JUN 2013

EyeWorld is the official news magazine of the American Society of Cataract & Refractive Surgery.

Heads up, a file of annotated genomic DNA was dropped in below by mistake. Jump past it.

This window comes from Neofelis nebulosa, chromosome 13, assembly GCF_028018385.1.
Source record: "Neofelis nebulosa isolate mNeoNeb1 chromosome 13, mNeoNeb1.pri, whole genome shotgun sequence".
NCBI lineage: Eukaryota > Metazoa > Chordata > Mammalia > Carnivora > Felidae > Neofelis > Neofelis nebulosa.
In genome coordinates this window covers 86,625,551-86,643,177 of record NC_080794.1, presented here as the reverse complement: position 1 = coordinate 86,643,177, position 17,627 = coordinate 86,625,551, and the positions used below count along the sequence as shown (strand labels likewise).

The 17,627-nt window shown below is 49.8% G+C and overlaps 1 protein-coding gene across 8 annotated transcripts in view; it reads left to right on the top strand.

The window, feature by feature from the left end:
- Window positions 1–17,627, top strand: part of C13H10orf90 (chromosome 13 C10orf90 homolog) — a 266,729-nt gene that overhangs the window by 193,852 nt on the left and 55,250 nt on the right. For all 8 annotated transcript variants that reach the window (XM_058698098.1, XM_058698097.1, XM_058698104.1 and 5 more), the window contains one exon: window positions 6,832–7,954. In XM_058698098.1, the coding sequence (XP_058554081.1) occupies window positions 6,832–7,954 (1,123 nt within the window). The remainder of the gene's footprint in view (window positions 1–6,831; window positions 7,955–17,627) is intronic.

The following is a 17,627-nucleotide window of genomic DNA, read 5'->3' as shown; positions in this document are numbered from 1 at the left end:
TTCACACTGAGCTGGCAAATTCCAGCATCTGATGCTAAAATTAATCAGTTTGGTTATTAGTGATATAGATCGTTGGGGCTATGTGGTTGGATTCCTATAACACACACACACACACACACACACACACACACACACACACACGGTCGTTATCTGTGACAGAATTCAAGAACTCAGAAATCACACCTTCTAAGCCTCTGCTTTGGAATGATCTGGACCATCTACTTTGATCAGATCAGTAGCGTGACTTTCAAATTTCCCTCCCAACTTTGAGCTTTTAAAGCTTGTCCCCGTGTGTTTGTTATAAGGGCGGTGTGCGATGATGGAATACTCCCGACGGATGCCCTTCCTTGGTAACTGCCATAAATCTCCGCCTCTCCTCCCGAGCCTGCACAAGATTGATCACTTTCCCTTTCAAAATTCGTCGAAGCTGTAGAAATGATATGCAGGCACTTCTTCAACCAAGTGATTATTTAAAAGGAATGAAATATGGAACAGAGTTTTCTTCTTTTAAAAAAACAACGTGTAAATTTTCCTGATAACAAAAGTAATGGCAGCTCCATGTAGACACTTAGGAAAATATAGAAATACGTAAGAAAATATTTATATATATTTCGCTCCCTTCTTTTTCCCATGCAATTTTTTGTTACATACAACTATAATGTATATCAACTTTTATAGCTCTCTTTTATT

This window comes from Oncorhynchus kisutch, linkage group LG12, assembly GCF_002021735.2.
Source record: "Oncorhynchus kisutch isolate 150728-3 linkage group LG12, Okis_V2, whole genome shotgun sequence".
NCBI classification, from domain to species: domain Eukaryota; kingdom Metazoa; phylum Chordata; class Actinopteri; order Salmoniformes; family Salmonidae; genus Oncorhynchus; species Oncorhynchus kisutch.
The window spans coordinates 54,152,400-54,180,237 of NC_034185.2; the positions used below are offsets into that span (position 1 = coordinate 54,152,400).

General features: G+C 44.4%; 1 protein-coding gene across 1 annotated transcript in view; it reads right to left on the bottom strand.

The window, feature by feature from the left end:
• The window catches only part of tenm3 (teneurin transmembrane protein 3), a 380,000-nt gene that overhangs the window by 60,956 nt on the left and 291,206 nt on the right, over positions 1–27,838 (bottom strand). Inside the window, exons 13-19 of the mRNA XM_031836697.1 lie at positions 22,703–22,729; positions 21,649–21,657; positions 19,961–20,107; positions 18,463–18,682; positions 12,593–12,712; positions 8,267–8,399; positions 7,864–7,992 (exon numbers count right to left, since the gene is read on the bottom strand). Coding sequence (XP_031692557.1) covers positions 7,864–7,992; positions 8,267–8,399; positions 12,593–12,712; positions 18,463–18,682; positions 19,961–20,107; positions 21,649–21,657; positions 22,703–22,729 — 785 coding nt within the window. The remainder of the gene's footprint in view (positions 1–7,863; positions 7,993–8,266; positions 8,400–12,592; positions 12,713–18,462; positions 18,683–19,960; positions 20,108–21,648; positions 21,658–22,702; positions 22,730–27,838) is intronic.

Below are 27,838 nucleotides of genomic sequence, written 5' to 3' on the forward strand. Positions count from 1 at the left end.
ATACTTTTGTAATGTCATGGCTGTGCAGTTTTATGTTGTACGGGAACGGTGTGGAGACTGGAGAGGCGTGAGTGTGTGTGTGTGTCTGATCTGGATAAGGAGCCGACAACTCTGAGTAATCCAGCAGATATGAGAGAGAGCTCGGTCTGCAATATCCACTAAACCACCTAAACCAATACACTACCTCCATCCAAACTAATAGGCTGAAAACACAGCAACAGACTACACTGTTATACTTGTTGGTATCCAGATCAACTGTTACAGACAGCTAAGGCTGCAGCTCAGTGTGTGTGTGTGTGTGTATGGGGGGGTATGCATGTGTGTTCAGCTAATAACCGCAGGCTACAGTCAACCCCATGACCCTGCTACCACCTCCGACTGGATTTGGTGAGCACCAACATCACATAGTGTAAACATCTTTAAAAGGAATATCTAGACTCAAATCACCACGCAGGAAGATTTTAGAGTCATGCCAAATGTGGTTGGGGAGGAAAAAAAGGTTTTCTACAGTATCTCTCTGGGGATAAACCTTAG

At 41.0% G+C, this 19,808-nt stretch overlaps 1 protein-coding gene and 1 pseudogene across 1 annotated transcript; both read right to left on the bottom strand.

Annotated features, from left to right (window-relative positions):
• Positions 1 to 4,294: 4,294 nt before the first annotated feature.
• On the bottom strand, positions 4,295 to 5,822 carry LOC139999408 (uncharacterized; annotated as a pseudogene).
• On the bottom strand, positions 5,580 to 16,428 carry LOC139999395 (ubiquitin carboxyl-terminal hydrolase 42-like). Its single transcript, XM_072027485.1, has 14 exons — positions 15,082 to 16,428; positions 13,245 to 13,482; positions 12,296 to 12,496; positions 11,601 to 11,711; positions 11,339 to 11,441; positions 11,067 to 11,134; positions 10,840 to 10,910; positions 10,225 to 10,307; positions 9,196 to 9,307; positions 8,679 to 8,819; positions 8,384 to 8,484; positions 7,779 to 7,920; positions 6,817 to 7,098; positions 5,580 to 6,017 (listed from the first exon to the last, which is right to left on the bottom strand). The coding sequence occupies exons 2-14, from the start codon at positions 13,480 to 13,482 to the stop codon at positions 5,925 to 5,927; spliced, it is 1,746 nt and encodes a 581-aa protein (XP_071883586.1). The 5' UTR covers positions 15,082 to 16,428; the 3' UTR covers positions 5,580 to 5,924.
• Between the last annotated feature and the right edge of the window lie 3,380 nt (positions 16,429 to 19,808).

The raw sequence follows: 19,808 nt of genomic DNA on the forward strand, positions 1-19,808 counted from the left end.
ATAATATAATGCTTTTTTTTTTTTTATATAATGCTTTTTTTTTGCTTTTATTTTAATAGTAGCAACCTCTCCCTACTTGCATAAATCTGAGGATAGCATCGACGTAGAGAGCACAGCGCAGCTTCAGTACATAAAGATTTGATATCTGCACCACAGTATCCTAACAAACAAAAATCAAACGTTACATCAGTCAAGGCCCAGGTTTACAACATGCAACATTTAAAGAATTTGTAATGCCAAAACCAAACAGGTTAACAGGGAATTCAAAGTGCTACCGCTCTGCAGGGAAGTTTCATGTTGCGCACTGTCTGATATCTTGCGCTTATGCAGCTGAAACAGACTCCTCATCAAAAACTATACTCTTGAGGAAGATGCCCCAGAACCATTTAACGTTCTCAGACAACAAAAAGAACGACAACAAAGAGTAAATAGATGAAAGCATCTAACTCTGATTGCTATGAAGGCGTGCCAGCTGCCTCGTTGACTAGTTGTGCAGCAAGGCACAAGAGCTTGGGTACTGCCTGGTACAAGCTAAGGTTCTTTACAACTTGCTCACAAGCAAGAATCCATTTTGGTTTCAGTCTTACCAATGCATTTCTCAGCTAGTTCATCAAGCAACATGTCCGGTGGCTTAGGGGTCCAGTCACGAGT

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villages with decreasing water sources, and melting tundras. Dr. Demain pointed to pollen seasons affecting his patients earlier, with symptoms staying around longer nowadays. Dr. Demain praises the climate change and allergy research under way now in the U.S. by clinicians like Dr. Bielory. "The vast majority of research has been out of Europe, so it's nice to see more funding for this in the United States," he said. Practical implications for your practice The climate changes point to an increasing role for ophthalmologists as well as allergists to properly diagnose and treat ocular allergies. First, ophthalmologists and allergists may start to see themselves as educators about climate change and its effect on allergies, said Dr. Demain. "As the allergy seasons get longer, physicians will be the voice of that to the public," he said. "Allergists in particular have an obligation to put a face and voice to this." Dr. Demain said the connection between increasing allergies and climate change takes the politics out of the issue and makes it more relevant for the average patient. The increasingly long allergy seasons should keep clinicians more aware of ocular allergies as a cause for any suspicious related symptoms, said Dr. Demain. That includes dry eye-related symptoms, as ocular allergies and dry eye often occur simultaneously, Dr. Bielory said. Because of increasing allergies, eyecare specialists should consider referring patients to allergists more frequently for evaluation, Dr. Bielory said. He was co-author of a poster at this year's Association for Research in Vision and Ophthalmology annual meeting in Seattle that reported eyecare specialists are not referring allergy patients as often as they should be. "If a patient has progressive allergy issues over two or three years, then the idea of immunotherapy should be considered. When properly performed, it will make people more tolerant to the allergen. They can be exposed to 10 to 100 times more of the allergen, reduce their medication use, and be tolerant to exposure," he said. According to the preliminary report, eyecare specialists noted that almost 100% of patients started on immunotherapy had a marked decrease in medication use for their allergies. In addition, one other treatment option on the horizon includes sublingual immunotherapy, an approach approved in Europe that involves the placement of a target allergen under the tongue. A drawback with this approach is that it doesn't typically target multiple allergens at once like an allergy shot does, Dr. Bielory said. Another approach under investigation is the use of nucleotides, which could lessen the time and number of shots a patient would need to become immunized, Dr. Bielory explained. On the other end of the practice spectrum, the upswing in allergies should prompt allergists to work more closely with ophthalmologists in certain cases, Dr. Bielory said. For example, if a patient will use the corticosteroid loteprednol (Lotemax, Bausch + Lomb, Rochester, N.Y.) for more than 10 days, the allergist should enlist the help of the ophthalmologist to obtain baseline IOPs and to assess for any lens opacification over time, he said. EW References 1. Bielory L, Lyons K, Goldberg R. Climate change and allergic disease. Curr Allergy Asthma Rep. 2012;12:485-494. 2. Dapul-Hidalgo G, Bielory L. Climate change and allergic diseases. Ann Allergy Asthma Immunol. 2012; 109:166–172 3. Ziska LH, Gebhard DE, Frenz DA, Faulkner S, Singer BD, Straka JG. Cities as harbingers of climate change: Common ragweed, urbanization, and public health. J Allergy Clin Immunol. 2003;111:290-295. Editors' note: Dr. Bielory has financial interests with Allergan (Irvine, Calif.), Bausch + Lomb, GlaxoSmithKline (Middlesex, U.K.), Merck (Whitehouse Station, N.J.), and Sanofi (Bridgewater, N.J.). Drs. Demain and Ziska have no financial interests related to this article. Contact information Bielory: 973-912-9817, drlbielory@gmail.com Demain: 907-562-6228, jdemain@allergyalaska.com Ziska: 301-504-6639, l.ziska@ars.usda.gov

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